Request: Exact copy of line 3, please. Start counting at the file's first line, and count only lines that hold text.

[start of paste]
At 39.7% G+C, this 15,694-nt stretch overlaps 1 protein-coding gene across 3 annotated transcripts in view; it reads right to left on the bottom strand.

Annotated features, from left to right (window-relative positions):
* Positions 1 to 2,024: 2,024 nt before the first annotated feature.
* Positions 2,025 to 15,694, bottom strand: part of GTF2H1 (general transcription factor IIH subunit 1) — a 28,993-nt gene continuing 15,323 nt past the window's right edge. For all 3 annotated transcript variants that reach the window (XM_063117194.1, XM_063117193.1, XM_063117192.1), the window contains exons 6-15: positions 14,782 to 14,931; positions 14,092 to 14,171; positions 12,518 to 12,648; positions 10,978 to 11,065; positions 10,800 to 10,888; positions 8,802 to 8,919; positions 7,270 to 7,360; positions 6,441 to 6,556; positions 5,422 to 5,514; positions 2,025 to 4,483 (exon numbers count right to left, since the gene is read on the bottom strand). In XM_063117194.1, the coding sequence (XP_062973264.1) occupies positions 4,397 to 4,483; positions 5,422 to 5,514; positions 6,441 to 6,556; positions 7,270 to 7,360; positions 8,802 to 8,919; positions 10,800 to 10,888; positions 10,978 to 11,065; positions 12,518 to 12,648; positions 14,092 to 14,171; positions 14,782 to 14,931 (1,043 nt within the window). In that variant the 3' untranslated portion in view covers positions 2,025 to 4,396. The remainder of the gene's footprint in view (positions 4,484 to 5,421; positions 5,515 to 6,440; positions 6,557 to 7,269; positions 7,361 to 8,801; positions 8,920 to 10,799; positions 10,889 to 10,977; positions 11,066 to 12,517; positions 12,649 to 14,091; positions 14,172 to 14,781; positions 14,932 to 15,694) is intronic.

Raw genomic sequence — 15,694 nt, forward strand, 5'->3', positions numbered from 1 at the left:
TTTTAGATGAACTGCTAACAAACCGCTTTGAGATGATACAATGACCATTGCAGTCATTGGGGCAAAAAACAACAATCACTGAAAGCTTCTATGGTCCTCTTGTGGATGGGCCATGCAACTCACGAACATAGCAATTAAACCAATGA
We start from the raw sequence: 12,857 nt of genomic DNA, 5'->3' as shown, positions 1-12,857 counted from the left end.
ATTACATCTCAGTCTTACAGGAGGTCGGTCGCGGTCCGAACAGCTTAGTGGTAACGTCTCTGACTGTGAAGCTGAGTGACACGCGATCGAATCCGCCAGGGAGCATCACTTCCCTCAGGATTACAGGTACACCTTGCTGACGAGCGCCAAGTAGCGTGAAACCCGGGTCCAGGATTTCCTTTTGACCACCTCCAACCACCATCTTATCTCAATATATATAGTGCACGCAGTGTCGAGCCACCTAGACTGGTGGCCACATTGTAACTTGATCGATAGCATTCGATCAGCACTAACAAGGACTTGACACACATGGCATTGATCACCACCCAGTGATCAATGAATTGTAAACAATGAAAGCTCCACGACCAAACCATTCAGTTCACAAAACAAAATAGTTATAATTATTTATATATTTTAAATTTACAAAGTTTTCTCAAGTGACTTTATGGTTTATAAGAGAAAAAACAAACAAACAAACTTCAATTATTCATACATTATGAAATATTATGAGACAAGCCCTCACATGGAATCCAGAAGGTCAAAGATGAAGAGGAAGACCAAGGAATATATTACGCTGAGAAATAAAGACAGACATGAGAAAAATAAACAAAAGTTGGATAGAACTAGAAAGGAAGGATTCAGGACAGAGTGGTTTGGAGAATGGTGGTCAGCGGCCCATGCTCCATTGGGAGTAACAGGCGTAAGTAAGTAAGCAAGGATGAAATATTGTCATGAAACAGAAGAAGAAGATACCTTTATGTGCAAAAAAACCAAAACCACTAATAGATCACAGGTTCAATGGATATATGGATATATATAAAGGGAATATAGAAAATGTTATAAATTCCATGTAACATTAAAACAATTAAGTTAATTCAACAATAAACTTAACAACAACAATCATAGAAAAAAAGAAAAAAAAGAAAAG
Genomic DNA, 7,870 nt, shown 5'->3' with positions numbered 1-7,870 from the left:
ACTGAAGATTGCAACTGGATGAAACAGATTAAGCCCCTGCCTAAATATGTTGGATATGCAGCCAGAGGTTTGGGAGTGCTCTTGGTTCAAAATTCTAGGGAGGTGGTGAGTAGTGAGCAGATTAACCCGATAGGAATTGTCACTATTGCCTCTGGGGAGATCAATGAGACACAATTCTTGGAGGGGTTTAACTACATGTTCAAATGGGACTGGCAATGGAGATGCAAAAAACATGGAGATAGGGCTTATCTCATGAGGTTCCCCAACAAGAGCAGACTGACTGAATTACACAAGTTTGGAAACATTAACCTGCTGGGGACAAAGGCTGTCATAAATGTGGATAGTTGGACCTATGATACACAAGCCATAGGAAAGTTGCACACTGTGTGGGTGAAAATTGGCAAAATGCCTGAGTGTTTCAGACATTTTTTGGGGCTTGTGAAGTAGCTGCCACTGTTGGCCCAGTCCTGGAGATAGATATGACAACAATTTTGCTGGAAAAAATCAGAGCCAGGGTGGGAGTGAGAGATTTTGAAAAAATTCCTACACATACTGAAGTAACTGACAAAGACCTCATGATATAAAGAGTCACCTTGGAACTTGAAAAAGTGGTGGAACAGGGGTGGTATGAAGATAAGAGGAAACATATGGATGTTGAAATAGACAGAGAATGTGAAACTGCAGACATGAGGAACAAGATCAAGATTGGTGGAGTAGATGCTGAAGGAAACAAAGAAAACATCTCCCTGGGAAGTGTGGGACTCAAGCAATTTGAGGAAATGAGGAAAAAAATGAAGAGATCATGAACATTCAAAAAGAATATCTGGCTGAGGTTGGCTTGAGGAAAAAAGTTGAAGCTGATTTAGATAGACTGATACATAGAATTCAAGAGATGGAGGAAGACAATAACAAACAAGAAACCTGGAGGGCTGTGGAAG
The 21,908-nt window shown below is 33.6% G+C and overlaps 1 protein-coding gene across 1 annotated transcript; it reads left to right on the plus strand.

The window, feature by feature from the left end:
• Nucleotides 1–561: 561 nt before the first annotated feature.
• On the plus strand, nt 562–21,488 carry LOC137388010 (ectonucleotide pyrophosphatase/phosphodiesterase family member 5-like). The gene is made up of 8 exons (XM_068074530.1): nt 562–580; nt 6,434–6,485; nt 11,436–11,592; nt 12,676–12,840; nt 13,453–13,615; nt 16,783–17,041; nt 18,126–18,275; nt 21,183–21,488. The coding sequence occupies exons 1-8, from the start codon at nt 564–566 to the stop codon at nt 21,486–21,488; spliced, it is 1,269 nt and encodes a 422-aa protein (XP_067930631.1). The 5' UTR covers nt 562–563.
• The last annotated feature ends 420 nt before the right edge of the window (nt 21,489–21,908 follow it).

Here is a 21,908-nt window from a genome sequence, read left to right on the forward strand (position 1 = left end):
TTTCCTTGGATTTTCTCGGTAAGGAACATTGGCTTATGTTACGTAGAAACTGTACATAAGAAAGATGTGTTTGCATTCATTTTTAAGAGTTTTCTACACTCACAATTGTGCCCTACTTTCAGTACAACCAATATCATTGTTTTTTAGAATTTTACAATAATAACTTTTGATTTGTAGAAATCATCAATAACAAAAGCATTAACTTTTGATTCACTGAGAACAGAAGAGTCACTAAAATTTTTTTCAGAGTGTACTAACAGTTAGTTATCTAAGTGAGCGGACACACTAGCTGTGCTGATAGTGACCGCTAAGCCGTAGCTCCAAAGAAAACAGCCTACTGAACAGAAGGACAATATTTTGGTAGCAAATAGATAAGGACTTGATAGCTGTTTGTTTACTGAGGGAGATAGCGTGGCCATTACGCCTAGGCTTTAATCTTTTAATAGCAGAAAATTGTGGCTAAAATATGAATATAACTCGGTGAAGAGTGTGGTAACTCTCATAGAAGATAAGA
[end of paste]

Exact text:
* Positions 1 to 2,024: 2,024 nt before the first annotated feature.